DALLAS -- Cleaning out a crowded notebook and a cluttered mind between Bob Bowlsby's scathing critique of the NCAA on Monday to start and West Virginia's appearance today to end what is almost certainly the most lavish and well-organized media day event this side of a Super Bowl:
When West Virginia showed up for its first Big 12 football media day event a year ago, it was striking how self-confident the school's representatives seemed. Instead of being nervous in their new surroundings, Geno Smith and Co. wowed 'em with confidence that stopped just perfectly short of bravado.
Well, we don't know yet how WVU's representatives this year will act (Will Clarke, Karl Joseph and Quinton Spain arrive today), but there was plenty of confidence on display Monday.
Take Oklahoma State receiver Josh Stewart, for example.
"It's ridiculous how much talent we have, not just at wide receiver, but at running back, everywhere,'' said Stewart, one of five straight opponents who won offensive player of the week honors playing against WVU's defense when he had 13 catches for 172 yards and scored three times. "We've got the talent, we've got the coaching, we've got everything laid out for us. All we have to do is go out and do it.''
Or how about TCU running back Wayne James, who didn't even play most of last year because he was hurt?
"Scary,'' he said of the Horned Frogs. "We can do anything we want to do.''
Of course, then there's the flip side from Charlie Weis, whose team was a near-unanimous choice in the media poll to finish last.
"We were 1-11 and picked by everybody to finish last in the league. And that's justifiable,'' Weis said. "If I were you, I'd pick us in the same spot. We've given you no evidence or no reason to be picked anywhere other than that.''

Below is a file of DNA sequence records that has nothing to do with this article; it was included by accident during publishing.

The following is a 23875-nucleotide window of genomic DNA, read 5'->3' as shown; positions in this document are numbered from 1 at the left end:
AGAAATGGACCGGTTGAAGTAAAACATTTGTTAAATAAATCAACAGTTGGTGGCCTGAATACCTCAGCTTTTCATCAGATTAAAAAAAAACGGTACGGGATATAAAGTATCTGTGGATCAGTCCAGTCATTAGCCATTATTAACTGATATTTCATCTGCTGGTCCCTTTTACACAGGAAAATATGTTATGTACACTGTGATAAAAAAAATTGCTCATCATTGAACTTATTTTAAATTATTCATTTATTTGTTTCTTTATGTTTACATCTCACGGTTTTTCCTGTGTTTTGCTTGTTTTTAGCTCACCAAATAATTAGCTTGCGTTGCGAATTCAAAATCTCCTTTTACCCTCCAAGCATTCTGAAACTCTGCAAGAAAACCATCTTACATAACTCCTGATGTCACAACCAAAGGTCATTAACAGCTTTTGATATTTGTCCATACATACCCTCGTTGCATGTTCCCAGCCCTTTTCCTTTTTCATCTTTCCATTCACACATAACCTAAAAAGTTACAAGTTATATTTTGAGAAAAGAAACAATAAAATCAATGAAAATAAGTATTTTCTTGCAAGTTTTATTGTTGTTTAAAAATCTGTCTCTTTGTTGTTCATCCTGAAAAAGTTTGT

Later, though, Weis was a bit miffed by some in the instant media who had already tweeted or blogged or written or otherwise inferred that Weis was saying to give up on his team. That's not what he was saying.
"I'm talking about what they saw last year,'' he said.
There are some really wide swings in the caliber of competition Big 12 teams are playing in the non-conference part of the schedule this season.
For instance, Baylor opens with Wofford and Buffalo; Kansas State with North Dakota State, Louisiana-Lafayette and UMass; West Virginia has William & Mary and Georgia State.
TCU opens with LSU.
"Football isn't like baseball or basketball. There you can set your schedule,'' TCU coach Gary Patterson said. "In basketball, you can look at your roster and what you have, how young or how veteran you are, and schedule most [of your non-conference] games accordingly. In football, you can't do that [because schedules are made so far in advance]. Maybe you can do it with one game, but otherwise you have no choice.''
Then there's Oklahoma State, the preseason pick to win the league. The Cowboys play Mississippi State in Houston to open, then go to Texas-San Antonio.